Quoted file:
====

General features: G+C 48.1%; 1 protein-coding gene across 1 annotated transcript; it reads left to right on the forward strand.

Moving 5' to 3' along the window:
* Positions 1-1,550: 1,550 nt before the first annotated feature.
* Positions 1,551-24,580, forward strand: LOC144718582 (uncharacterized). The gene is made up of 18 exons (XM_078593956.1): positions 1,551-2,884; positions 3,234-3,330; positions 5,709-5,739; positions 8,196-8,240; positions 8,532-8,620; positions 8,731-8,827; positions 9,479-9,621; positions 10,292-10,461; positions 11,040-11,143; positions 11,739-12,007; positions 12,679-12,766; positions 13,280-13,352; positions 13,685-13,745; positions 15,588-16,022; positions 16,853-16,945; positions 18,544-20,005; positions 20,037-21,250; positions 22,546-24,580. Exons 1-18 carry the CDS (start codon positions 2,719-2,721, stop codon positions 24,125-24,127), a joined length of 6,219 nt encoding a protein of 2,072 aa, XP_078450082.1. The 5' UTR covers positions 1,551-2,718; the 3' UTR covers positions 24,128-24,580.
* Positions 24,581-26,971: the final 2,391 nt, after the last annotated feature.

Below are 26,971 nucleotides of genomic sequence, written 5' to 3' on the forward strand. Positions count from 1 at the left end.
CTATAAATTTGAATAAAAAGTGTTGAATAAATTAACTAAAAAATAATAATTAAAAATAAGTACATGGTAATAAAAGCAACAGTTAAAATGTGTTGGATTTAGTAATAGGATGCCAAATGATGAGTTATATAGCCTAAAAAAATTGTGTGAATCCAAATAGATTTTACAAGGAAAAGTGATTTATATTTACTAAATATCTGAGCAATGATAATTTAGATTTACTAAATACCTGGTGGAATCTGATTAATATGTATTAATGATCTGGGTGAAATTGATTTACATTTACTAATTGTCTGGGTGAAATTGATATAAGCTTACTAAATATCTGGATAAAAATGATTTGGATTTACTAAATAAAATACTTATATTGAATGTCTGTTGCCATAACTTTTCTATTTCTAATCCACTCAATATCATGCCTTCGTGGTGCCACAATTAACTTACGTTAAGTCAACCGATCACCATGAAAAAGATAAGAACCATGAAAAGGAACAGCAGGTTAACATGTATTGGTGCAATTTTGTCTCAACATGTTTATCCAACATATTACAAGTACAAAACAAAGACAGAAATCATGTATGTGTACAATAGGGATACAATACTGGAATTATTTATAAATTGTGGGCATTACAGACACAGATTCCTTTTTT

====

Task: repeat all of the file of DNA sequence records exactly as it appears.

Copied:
General features: G+C 48.1%; 1 protein-coding gene across 1 annotated transcript; it reads left to right on the forward strand.

Moving 5' to 3' along the window:
* Positions 1-1,550: 1,550 nt before the first annotated feature.
* Positions 1,551-24,580, forward strand: LOC144718582 (uncharacterized). The gene is made up of 18 exons (XM_078593956.1): positions 1,551-2,884; positions 3,234-3,330; positions 5,709-5,739; positions 8,196-8,240; positions 8,532-8,620; positions 8,731-8,827; positions 9,479-9,621; positions 10,292-10,461; positions 11,040-11,143; positions 11,739-12,007; positions 12,679-12,766; positions 13,280-13,352; positions 13,685-13,745; positions 15,588-16,022; positions 16,853-16,945; positions 18,544-20,005; positions 20,037-21,250; positions 22,546-24,580. Exons 1-18 carry the CDS (start codon positions 2,719-2,721, stop codon positions 24,125-24,127), a joined length of 6,219 nt encoding a protein of 2,072 aa, XP_078450082.1. The 5' UTR covers positions 1,551-2,718; the 3' UTR covers positions 24,128-24,580.
* Positions 24,581-26,971: the final 2,391 nt, after the last annotated feature.

Below are 26,971 nucleotides of genomic sequence, written 5' to 3' on the forward strand. Positions count from 1 at the left end.
CTATAAATTTGAATAAAAAGTGTTGAATAAATTAACTAAAAAATAATAATTAAAAATAAGTACATGGTAATAAAAGCAACAGTTAAAATGTGTTGGATTTAGTAATAGGATGCCAAATGATGAGTTATATAGCCTAAAAAAATTGTGTGAATCCAAATAGATTTTACAAGGAAAAGTGATTTATATTTACTAAATATCTGAGCAATGATAATTTAGATTTACTAAATACCTGGTGGAATCTGATTAATATGTATTAATGATCTGGGTGAAATTGATTTACATTTACTAATTGTCTGGGTGAAATTGATATAAGCTTACTAAATATCTGGATAAAAATGATTTGGATTTACTAAATAAAATACTTATATTGAATGTCTGTTGCCATAACTTTTCTATTTCTAATCCACTCAATATCATGCCTTCGTGGTGCCACAATTAACTTACGTTAAGTCAACCGATCACCATGAAAAAGATAAGAACCATGAAAAGGAACAGCAGGTTAACATGTATTGGTGCAATTTTGTCTCAACATGTTTATCCAACATATTACAAGTACAAAACAAAGACAGAAATCATGTATGTGTACAATAGGGATACAATACTGGAATTATTTATAAATTGTGGGCATTACAGACACAGATTCCTTTTTT